A photo of The Best Wine Tasting Tours in the Rhone Valley.

Rhone Valley
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Best wine tours in Rhone Valley

Why Visit Rhone Valley?

The Rhône Valley is usually divided into two distinct regions - the Northern Rhône and the Southern Rhône. However, what unites north and south in this diverse and fascinating land is stunning landscapes, rich winemaking heritage and fascinating history. Until the beginning of the 14th century, the Rhône was considered the border between France and the Holy Roman Empire, and the influence of the Romans is still very clear in the culture and traditions of the present day Rhône. In fact, history is in abundance here everywhere you turn.

The Rhône River itself was a hugely significant inland shipping route until the invention of the rail system; Lyon, the third largest city in France, is a fabulous showcase of Renaissance architecture and is now a UNESCO World Heritage site. This lovely city is also famous for its former life as the silk printing capital of Europe, as well as being a world-renowned destination for foodies, said to have the highest number of cafés per head in the whole of Europe. Lyon and Rhône's cuisine is simple, delicious and authentic, inspired by culinary ancient traditions and refined in the present day by modern French cooking techniques.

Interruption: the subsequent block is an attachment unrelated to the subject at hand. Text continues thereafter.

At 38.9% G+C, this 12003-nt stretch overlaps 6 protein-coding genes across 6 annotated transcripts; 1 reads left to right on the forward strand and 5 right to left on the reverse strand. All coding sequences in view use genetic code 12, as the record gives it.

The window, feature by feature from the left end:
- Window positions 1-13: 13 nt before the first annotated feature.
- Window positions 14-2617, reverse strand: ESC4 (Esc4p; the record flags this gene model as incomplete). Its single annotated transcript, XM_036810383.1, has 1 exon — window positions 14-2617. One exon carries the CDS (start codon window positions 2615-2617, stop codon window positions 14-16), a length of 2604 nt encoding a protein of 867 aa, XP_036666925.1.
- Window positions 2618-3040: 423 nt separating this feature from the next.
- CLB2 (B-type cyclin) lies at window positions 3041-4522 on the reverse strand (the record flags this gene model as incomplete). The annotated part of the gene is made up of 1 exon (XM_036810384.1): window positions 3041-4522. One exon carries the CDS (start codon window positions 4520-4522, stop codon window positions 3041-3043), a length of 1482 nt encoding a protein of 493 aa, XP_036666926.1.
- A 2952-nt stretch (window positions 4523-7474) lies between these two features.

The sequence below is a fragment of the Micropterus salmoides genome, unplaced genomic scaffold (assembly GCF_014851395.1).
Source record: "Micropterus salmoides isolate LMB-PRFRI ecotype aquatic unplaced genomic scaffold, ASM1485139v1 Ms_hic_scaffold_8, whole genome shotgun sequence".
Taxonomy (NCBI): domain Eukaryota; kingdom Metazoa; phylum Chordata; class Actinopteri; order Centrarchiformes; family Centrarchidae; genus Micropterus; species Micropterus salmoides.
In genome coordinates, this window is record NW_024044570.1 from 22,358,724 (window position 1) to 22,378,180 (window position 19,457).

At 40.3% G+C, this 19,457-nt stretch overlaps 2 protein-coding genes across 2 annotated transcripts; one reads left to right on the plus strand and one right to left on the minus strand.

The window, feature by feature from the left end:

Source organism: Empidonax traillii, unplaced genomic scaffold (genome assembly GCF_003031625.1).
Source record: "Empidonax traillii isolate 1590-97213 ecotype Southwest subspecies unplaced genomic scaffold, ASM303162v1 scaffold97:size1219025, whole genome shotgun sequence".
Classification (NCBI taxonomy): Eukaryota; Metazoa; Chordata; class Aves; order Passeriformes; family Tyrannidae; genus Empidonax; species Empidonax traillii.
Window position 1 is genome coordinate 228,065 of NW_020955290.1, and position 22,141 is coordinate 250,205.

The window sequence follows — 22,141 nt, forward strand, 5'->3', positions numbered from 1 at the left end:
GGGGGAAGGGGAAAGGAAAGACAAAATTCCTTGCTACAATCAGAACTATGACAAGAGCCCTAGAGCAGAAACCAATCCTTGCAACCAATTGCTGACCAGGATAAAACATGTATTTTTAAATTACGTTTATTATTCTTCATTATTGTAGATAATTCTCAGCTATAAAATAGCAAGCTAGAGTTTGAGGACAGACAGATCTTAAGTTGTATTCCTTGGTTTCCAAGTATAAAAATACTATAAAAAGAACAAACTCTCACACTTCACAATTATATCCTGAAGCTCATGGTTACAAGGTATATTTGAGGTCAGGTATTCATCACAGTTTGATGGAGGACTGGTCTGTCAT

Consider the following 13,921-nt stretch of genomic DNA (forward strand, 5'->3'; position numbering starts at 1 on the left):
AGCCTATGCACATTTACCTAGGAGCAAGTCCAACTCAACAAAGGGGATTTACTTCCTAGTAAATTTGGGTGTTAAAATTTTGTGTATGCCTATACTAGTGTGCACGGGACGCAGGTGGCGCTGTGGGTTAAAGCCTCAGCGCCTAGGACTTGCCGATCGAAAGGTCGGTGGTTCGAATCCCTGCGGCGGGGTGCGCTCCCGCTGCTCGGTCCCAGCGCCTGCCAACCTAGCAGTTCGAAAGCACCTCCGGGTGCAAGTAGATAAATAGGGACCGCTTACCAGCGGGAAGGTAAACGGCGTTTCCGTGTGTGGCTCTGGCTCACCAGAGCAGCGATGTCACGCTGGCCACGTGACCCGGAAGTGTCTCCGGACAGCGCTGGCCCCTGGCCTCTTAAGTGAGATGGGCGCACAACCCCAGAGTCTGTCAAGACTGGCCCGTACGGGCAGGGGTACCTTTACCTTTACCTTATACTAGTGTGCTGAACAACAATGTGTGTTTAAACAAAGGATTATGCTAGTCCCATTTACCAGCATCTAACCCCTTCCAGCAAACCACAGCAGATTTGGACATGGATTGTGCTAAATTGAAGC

The wines of the Rhône are famous on a global scale, and at one time were considered some of the very best in the world. Today, both the Northern and Southern Rhône are renowned for their consistently high-quality wines, with names such as Hermitage, Côte-Rôtie and Crozes-Hermitage in the Northern region and Châteauneuf-du-Pape in the South sought after the world over. However, there is so much more to see and do here than simply wander the vineyards (although this is of course one of the highlights of any trip to the Rhône Valley!) The list of things to see in the Rhône is endless, in fact. Visit the Nyons appellation to taste some of the best olive oil in France; wander the beautiful Pont du Gard and a Roman coliseum in Nîmes, or get absorbed in the Palais de Papes at Avignon (one of the largest and most important Gothic buildings in all Europe) . If you are driving then you must take a trip down the legendary Route National Seven - the French equivalent of the USA's Route 66! 

The Rhône Valley is one of the most exciting and varied regions in all of France - whether you are a lover of wine and food, an outdoor adventurer, a history addict or simply want to kick back and relax with a glass of delicious red wine and some beautiful views, the Rhône has something for you.


Plan Your Visit

Best Known Grapes